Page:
Home » Police Jury: Contaminated water well

Police Jury: Contaminated water well

by Minden Press-Herald

Will Phillips

Minden Press-Herald

A local citizen’s privately owned water well has been acting unusual as of late. This was a main discussion at the Police Jury Meeting that took place Tuesday. 

The Louisiana Department of Environmental Quality (LADEQ) is looking into the issue, taking samples of surrounding soil and flushing the well to determine if this is just a bad stroke of luck or whether someone is dumping waste where they’re not supposed to. 

Jenny Duke, Director of Homeland Security & Emergency Preparedness at Webster Parish Police Jury said, “What I’ve been told at this point is that it has all of the components of gasoline.” This doesn’t mean that it is gasoline, but it definitely means that whatever it is, it’s not naturally occuring. With this info in mind, Duke also said that, “We know that it came from some kind of contamination.” On top of that, Duke also stated that “in wastewater, for example, the EPA does not allow more than a level of 15 of this product. Their level was 697.”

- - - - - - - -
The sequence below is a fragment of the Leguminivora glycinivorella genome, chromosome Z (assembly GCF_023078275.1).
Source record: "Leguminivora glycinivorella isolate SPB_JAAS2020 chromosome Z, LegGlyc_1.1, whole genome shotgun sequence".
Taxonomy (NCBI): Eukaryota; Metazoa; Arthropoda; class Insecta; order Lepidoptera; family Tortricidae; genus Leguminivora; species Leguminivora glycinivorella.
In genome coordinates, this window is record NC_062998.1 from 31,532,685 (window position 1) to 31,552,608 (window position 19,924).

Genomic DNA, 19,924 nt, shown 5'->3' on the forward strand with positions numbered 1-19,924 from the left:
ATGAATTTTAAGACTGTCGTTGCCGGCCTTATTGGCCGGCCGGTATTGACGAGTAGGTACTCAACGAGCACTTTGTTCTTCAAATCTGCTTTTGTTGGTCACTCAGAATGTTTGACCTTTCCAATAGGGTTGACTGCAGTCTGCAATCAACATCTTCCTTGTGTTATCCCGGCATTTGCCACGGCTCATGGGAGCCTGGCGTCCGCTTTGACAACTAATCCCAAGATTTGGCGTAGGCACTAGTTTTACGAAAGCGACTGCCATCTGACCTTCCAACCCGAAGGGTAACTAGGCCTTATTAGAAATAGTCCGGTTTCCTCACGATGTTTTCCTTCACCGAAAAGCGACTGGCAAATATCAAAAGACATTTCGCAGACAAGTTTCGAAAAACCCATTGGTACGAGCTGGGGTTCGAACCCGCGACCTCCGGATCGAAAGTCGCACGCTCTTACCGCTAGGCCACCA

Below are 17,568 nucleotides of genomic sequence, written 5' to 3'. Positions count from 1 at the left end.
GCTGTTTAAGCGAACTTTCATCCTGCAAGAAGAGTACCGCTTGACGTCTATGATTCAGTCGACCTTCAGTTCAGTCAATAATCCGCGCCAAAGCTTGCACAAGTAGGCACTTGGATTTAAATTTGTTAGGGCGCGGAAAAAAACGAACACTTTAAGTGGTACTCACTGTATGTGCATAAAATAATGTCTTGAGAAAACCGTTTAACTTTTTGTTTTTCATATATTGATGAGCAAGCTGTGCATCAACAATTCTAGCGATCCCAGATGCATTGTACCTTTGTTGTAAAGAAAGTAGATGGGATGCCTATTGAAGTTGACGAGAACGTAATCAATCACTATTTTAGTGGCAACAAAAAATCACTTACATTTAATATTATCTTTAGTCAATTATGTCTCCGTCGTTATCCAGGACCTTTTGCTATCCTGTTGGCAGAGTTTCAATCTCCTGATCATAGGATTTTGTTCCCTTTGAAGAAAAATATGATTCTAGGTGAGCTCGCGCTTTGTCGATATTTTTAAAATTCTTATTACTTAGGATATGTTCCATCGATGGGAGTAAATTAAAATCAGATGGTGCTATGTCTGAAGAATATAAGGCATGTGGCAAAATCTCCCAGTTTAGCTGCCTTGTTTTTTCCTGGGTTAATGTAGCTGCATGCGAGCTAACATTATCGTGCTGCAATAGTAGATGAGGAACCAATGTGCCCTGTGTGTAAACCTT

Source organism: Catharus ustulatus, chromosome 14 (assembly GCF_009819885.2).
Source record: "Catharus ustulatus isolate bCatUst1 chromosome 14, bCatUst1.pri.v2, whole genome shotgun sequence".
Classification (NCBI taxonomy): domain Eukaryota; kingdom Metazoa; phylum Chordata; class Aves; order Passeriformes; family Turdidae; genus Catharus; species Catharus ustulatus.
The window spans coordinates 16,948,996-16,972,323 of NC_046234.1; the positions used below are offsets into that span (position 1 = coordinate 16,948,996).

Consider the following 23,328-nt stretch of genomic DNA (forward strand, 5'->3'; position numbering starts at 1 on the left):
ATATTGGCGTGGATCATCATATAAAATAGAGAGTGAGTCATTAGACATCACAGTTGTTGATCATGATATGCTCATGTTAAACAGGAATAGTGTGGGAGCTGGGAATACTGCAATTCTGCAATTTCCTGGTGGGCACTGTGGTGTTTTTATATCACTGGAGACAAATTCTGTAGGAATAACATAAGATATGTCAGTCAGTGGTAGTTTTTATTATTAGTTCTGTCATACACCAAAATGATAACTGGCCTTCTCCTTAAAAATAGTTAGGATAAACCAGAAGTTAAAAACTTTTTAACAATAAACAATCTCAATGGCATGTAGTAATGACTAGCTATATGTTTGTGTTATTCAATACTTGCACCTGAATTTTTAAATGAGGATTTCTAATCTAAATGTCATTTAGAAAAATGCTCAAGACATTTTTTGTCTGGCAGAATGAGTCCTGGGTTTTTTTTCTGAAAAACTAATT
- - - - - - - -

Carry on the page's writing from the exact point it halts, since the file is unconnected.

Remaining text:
The reason the government is stepping in even though this is a privately owned well is that in the long run this issue could potentially spread to other wells in the surrounding area. At that point the source of the pollution would be even harder to find. So it’s best to address the source of the issue now before it becomes too widespread. 

While as of right now the LADEQ is looking into the matter, there is worry that the investigation could become too costly for them to continue. In response to who is fronting the bill for this investigation, Duke said “LADEQ is paying at this point, however, I suspect that if it gets to the point where they have to do plume sampling which takes millions of dollars to do, the state would have to regroup and figure out what to do.” In other words, if the LADEQ aren’t able to find the source of the issue with their current methods, the costs of further investigation could start racking up. “We’ve never seen anything comeback this high unless we’re doing testing in a runoff ditch at a gas station where a truck has spilled fuel,” said Duke.  

Related Posts